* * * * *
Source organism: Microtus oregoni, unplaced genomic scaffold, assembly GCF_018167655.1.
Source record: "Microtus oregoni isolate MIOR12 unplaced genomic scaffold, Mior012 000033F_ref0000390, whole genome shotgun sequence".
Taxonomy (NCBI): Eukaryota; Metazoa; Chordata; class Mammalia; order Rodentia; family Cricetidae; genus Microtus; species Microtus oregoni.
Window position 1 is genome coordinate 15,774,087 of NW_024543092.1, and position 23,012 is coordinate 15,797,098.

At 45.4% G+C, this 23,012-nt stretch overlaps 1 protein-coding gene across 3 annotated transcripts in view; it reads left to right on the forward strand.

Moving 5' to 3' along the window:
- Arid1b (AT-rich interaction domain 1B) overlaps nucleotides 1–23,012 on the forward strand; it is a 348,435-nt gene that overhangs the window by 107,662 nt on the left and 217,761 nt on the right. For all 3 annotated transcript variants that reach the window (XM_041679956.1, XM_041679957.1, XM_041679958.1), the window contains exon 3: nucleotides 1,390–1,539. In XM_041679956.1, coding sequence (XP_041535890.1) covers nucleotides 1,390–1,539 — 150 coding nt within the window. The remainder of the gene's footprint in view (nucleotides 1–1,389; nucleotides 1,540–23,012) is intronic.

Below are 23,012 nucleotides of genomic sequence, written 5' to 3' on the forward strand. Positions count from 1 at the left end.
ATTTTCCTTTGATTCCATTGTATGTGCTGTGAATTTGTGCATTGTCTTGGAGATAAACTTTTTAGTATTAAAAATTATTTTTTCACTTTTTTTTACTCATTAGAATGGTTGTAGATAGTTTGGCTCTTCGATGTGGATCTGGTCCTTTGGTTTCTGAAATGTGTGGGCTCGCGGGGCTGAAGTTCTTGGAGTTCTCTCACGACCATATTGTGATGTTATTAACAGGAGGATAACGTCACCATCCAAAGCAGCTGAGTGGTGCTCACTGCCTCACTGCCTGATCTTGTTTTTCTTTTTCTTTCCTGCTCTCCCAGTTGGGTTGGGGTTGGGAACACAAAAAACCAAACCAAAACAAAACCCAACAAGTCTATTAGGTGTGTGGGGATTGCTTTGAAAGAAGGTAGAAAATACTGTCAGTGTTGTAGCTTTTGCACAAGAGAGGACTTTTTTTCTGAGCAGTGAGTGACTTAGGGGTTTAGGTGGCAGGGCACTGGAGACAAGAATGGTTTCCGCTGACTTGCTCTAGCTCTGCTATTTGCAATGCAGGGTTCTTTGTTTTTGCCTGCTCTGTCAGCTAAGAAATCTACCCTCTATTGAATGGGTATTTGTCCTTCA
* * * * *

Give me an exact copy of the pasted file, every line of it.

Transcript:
Source organism: Microtus oregoni, unplaced genomic scaffold, assembly GCF_018167655.1.
Source record: "Microtus oregoni isolate MIOR12 unplaced genomic scaffold, Mior012 000033F_ref0000390, whole genome shotgun sequence".
Taxonomy (NCBI): Eukaryota; Metazoa; Chordata; class Mammalia; order Rodentia; family Cricetidae; genus Microtus; species Microtus oregoni.
Window position 1 is genome coordinate 15,774,087 of NW_024543092.1, and position 23,012 is coordinate 15,797,098.

At 45.4% G+C, this 23,012-nt stretch overlaps 1 protein-coding gene across 3 annotated transcripts in view; it reads left to right on the forward strand.

Moving 5' to 3' along the window:
- Arid1b (AT-rich interaction domain 1B) overlaps nucleotides 1–23,012 on the forward strand; it is a 348,435-nt gene that overhangs the window by 107,662 nt on the left and 217,761 nt on the right. For all 3 annotated transcript variants that reach the window (XM_041679956.1, XM_041679957.1, XM_041679958.1), the window contains exon 3: nucleotides 1,390–1,539. In XM_041679956.1, coding sequence (XP_041535890.1) covers nucleotides 1,390–1,539 — 150 coding nt within the window. The remainder of the gene's footprint in view (nucleotides 1–1,389; nucleotides 1,540–23,012) is intronic.

Below are 23,012 nucleotides of genomic sequence, written 5' to 3' on the forward strand. Positions count from 1 at the left end.
ATTTTCCTTTGATTCCATTGTATGTGCTGTGAATTTGTGCATTGTCTTGGAGATAAACTTTTTAGTATTAAAAATTATTTTTTCACTTTTTTTTACTCATTAGAATGGTTGTAGATAGTTTGGCTCTTCGATGTGGATCTGGTCCTTTGGTTTCTGAAATGTGTGGGCTCGCGGGGCTGAAGTTCTTGGAGTTCTCTCACGACCATATTGTGATGTTATTAACAGGAGGATAACGTCACCATCCAAAGCAGCTGAGTGGTGCTCACTGCCTCACTGCCTGATCTTGTTTTTCTTTTTCTTTCCTGCTCTCCCAGTTGGGTTGGGGTTGGGAACACAAAAAACCAAACCAAAACAAAACCCAACAAGTCTATTAGGTGTGTGGGGATTGCTTTGAAAGAAGGTAGAAAATACTGTCAGTGTTGTAGCTTTTGCACAAGAGAGGACTTTTTTTCTGAGCAGTGAGTGACTTAGGGGTTTAGGTGGCAGGGCACTGGAGACAAGAATGGTTTCCGCTGACTTGCTCTAGCTCTGCTATTTGCAATGCAGGGTTCTTTGTTTTTGCCTGCTCTGTCAGCTAAGAAATCTACCCTCTATTGAATGGGTATTTGTCCTTCA